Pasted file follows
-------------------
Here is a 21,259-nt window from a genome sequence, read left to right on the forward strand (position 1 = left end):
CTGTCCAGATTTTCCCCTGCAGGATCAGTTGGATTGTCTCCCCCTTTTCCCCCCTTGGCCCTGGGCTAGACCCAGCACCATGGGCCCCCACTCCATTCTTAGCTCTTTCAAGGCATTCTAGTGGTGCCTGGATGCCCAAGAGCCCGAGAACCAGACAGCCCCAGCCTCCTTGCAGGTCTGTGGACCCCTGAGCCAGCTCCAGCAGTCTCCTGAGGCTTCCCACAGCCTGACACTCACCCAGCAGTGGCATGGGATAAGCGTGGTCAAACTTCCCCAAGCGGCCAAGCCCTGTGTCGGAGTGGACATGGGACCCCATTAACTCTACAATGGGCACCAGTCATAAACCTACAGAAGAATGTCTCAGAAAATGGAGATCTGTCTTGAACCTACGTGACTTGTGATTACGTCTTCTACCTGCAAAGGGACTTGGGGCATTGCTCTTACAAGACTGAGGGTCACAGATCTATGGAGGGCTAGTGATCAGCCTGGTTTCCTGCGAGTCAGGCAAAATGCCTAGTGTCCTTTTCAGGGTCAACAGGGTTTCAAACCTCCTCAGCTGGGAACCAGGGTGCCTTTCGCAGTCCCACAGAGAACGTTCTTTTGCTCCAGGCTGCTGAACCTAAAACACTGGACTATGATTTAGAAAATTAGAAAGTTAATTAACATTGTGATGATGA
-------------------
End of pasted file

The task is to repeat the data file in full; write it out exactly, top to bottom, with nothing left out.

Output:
Here is a 21,259-nt window from a genome sequence, read left to right on the forward strand (position 1 = left end):
CTGTCCAGATTTTCCCCTGCAGGATCAGTTGGATTGTCTCCCCCTTTTCCCCCCTTGGCCCTGGGCTAGACCCAGCACCATGGGCCCCCACTCCATTCTTAGCTCTTTCAAGGCATTCTAGTGGTGCCTGGATGCCCAAGAGCCCGAGAACCAGACAGCCCCAGCCTCCTTGCAGGTCTGTGGACCCCTGAGCCAGCTCCAGCAGTCTCCTGAGGCTTCCCACAGCCTGACACTCACCCAGCAGTGGCATGGGATAAGCGTGGTCAAACTTCCCCAAGCGGCCAAGCCCTGTGTCGGAGTGGACATGGGACCCCATTAACTCTACAATGGGCACCAGTCATAAACCTACAGAAGAATGTCTCAGAAAATGGAGATCTGTCTTGAACCTACGTGACTTGTGATTACGTCTTCTACCTGCAAAGGGACTTGGGGCATTGCTCTTACAAGACTGAGGGTCACAGATCTATGGAGGGCTAGTGATCAGCCTGGTTTCCTGCGAGTCAGGCAAAATGCCTAGTGTCCTTTTCAGGGTCAACAGGGTTTCAAACCTCCTCAGCTGGGAACCAGGGTGCCTTTCGCAGTCCCACAGAGAACGTTCTTTTGCTCCAGGCTGCTGAACCTAAAACACTGGACTATGATTTAGAAAATTAGAAAGTTAATTAACATTGTGATGATGA